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Turbine plan sparks strong local objections  

Credit:  By Andrew Clarke | 27 June 2013 | www.in-cumbria.com ~~

Strong local objections have been launched against a proposed wind turbine near Frizington.

A 70m-high turbine planned for farmland in Winder would be “a blot on the landscape,” say the objectors, and would have a “significantly detrimental effect on tourism”.

The objections were aired at a meeting of Lamplugh Parish Council last week, in which representatives of NEO-Environmental, the applicant’s agents, presented the turbine proposal.

Following concerns raised by members of the public and councillors, the parish council unanimously voted against the proposal and will forward its objection on to the decision-makers at Copeland Council.

Coun Wilf Richardson said: “West Cumbria has reached a saturation point for wind turbines; enough is enough.

“They bring nothing of value to an area, compared with the visual blight imposed.”

Council chairman Paul Price added: “The detrimental visual impact on the area far outweighs any benefits.

“It is the thin end of the wedge and would open the floodgates to more applications in the same area.”

On the back of the public meeting, a local protest group was formed whose spokesperson, Richard Wilson, of Winder Brow, said: “This will ruin the view of the Ennerdale Valley going outwards, and will be visible from the shores of Ennerdale Lake this way.”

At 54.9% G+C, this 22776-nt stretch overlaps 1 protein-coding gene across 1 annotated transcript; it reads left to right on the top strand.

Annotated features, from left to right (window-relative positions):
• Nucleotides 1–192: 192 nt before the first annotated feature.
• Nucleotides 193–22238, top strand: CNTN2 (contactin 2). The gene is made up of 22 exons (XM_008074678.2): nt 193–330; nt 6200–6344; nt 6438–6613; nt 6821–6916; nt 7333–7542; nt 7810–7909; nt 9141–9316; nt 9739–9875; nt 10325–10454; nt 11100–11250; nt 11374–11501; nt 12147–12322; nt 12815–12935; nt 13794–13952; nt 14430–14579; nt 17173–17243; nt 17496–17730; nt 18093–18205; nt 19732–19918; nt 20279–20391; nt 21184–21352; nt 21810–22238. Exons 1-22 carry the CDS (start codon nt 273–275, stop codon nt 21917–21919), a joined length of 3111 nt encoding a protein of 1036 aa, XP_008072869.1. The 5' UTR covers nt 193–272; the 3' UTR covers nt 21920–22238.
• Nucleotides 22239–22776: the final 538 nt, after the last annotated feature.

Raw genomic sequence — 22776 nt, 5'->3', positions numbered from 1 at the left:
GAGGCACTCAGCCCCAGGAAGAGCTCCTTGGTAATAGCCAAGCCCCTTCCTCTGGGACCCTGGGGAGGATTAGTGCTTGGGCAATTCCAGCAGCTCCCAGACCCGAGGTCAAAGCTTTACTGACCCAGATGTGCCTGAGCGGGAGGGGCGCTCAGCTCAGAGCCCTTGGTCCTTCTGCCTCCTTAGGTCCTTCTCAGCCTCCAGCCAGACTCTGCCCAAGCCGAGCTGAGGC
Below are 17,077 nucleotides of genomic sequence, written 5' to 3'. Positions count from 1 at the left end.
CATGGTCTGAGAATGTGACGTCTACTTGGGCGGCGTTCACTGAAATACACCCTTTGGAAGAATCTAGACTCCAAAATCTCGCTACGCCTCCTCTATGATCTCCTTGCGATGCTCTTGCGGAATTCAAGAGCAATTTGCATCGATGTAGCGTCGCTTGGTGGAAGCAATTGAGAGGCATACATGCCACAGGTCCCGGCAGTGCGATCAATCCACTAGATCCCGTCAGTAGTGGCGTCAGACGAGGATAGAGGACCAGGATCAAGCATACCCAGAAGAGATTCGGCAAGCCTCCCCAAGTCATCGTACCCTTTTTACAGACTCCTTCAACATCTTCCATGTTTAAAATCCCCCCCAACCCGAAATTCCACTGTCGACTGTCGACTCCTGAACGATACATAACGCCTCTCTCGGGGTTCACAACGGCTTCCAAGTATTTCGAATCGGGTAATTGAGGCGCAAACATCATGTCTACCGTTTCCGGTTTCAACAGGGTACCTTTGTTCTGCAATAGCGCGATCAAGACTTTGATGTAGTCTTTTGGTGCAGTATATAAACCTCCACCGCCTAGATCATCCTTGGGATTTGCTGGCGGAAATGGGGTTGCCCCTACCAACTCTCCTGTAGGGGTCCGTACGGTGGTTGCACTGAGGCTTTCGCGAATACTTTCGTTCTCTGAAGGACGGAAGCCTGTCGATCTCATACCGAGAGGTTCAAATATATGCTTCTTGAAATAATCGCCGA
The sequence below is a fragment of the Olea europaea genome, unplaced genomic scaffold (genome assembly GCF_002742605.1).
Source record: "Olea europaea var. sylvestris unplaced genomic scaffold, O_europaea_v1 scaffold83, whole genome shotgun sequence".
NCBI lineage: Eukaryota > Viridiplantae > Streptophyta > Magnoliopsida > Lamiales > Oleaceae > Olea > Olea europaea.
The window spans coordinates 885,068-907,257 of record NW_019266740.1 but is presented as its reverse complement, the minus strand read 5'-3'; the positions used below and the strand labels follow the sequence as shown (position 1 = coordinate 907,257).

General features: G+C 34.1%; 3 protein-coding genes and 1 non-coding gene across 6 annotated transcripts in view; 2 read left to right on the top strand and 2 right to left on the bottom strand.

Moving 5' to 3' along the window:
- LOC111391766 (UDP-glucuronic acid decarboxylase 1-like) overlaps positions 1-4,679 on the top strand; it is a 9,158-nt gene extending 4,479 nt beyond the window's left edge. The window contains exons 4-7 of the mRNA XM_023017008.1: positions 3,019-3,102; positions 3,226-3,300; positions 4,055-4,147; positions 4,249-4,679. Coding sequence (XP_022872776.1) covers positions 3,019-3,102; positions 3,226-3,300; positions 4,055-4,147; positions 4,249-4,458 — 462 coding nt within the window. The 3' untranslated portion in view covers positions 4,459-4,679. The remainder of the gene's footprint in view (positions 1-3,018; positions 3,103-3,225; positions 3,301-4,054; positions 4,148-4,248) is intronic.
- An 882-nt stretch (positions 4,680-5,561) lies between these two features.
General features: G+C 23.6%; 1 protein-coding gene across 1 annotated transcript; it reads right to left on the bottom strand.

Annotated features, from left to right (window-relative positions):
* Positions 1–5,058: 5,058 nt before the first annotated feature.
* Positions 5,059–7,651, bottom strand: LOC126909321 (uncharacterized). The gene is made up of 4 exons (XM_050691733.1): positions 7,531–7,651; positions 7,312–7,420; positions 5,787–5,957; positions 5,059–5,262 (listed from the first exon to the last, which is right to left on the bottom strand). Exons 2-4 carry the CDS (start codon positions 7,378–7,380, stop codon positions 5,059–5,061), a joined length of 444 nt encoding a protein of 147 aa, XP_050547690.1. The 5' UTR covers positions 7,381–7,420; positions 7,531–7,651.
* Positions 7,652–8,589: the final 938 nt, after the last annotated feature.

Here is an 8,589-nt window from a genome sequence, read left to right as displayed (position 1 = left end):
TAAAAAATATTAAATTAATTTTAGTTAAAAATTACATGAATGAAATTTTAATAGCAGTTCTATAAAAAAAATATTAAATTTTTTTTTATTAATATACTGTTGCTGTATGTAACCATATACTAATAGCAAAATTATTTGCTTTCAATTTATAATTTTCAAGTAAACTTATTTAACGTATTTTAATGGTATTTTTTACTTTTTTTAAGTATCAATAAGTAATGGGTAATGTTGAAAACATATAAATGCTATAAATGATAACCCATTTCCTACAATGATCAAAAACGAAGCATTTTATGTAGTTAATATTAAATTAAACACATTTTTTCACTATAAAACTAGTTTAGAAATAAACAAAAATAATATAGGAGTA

Mr Wilson is gathering support for a petition that will be forwarded to Copeland Council ahead of its decision.

He added further concern about the proposed turbine’s proximity to Eskett Quarry and two other redundant quarries nearby which, it has been stated during a previous planning process, must be allowed to become a nature reserve once the quarrying has ended.

The meeting heard from NEO that the applicant intends to offer a one-off sum of £50,000 to local parishes to compensate for the disruption and negative impacts. The firm adds that a full range of surveys and assessments has been completed.

Source:  By Andrew Clarke | 27 June 2013 | www.in-cumbria.com

This article is the work of the source indicated. Any opinions expressed in it are not necessarily those of National Wind Watch.

The copyright of this article resides with the author or publisher indicated. As part of its noncommercial effort to present the environmental, social, scientific, and economic issues of large-scale wind power development to a global audience seeking such information, National Wind Watch endeavors to observe “fair use” as provided for in section 107 of U.S. Copyright Law and similar “fair dealing” provisions of the copyright laws of other nations. Send requests to excerpt, general inquiries, and comments via e-mail.

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